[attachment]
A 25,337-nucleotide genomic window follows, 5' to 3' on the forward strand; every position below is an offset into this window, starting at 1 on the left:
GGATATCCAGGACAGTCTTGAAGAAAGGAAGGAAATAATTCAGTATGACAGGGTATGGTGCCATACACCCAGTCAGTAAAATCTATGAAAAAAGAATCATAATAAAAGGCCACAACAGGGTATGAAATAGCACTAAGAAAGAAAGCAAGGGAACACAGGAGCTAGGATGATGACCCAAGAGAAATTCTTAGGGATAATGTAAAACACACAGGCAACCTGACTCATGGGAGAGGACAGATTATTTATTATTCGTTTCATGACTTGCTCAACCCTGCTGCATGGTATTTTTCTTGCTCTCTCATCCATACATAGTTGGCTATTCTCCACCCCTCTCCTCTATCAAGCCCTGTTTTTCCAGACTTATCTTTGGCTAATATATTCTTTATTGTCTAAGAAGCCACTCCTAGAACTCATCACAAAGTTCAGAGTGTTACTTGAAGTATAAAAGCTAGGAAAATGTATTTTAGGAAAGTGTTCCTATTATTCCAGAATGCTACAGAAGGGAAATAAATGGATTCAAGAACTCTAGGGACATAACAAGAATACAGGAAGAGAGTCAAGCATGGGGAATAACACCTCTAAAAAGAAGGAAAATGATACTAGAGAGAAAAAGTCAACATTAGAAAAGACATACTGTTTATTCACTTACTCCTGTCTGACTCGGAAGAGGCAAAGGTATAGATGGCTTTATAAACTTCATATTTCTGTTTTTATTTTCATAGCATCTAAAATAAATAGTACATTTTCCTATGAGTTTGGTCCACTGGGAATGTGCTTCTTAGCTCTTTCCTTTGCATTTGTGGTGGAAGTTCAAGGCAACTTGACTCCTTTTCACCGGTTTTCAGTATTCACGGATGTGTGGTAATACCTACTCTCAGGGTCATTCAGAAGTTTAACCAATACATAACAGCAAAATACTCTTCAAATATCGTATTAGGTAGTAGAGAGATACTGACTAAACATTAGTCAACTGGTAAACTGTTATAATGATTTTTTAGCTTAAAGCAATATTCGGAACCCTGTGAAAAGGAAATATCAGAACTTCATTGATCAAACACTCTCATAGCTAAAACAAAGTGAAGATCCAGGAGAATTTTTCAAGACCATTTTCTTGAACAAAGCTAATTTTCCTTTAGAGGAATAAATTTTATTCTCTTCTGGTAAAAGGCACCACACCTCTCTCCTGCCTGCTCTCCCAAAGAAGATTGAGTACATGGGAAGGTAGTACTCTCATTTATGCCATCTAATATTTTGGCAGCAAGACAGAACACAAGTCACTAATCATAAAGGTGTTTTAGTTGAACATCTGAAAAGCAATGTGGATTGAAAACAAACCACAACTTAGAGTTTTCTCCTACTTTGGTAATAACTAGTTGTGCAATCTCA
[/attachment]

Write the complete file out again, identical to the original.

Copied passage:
A 25,337-nucleotide genomic window follows, 5' to 3' on the forward strand; every position below is an offset into this window, starting at 1 on the left:
GGATATCCAGGACAGTCTTGAAGAAAGGAAGGAAATAATTCAGTATGACAGGGTATGGTGCCATACACCCAGTCAGTAAAATCTATGAAAAAAGAATCATAATAAAAGGCCACAACAGGGTATGAAATAGCACTAAGAAAGAAAGCAAGGGAACACAGGAGCTAGGATGATGACCCAAGAGAAATTCTTAGGGATAATGTAAAACACACAGGCAACCTGACTCATGGGAGAGGACAGATTATTTATTATTCGTTTCATGACTTGCTCAACCCTGCTGCATGGTATTTTTCTTGCTCTCTCATCCATACATAGTTGGCTATTCTCCACCCCTCTCCTCTATCAAGCCCTGTTTTTCCAGACTTATCTTTGGCTAATATATTCTTTATTGTCTAAGAAGCCACTCCTAGAACTCATCACAAAGTTCAGAGTGTTACTTGAAGTATAAAAGCTAGGAAAATGTATTTTAGGAAAGTGTTCCTATTATTCCAGAATGCTACAGAAGGGAAATAAATGGATTCAAGAACTCTAGGGACATAACAAGAATACAGGAAGAGAGTCAAGCATGGGGAATAACACCTCTAAAAAGAAGGAAAATGATACTAGAGAGAAAAAGTCAACATTAGAAAAGACATACTGTTTATTCACTTACTCCTGTCTGACTCGGAAGAGGCAAAGGTATAGATGGCTTTATAAACTTCATATTTCTGTTTTTATTTTCATAGCATCTAAAATAAATAGTACATTTTCCTATGAGTTTGGTCCACTGGGAATGTGCTTCTTAGCTCTTTCCTTTGCATTTGTGGTGGAAGTTCAAGGCAACTTGACTCCTTTTCACCGGTTTTCAGTATTCACGGATGTGTGGTAATACCTACTCTCAGGGTCATTCAGAAGTTTAACCAATACATAACAGCAAAATACTCTTCAAATATCGTATTAGGTAGTAGAGAGATACTGACTAAACATTAGTCAACTGGTAAACTGTTATAATGATTTTTTAGCTTAAAGCAATATTCGGAACCCTGTGAAAAGGAAATATCAGAACTTCATTGATCAAACACTCTCATAGCTAAAACAAAGTGAAGATCCAGGAGAATTTTTCAAGACCATTTTCTTGAACAAAGCTAATTTTCCTTTAGAGGAATAAATTTTATTCTCTTCTGGTAAAAGGCACCACACCTCTCTCCTGCCTGCTCTCCCAAAGAAGATTGAGTACATGGGAAGGTAGTACTCTCATTTATGCCATCTAATATTTTGGCAGCAAGACAGAACACAAGTCACTAATCATAAAGGTGTTTTAGTTGAACATCTGAAAAGCAATGTGGATTGAAAACAAACCACAACTTAGAGTTTTCTCCTACTTTGGTAATAACTAGTTGTGCAATCTCA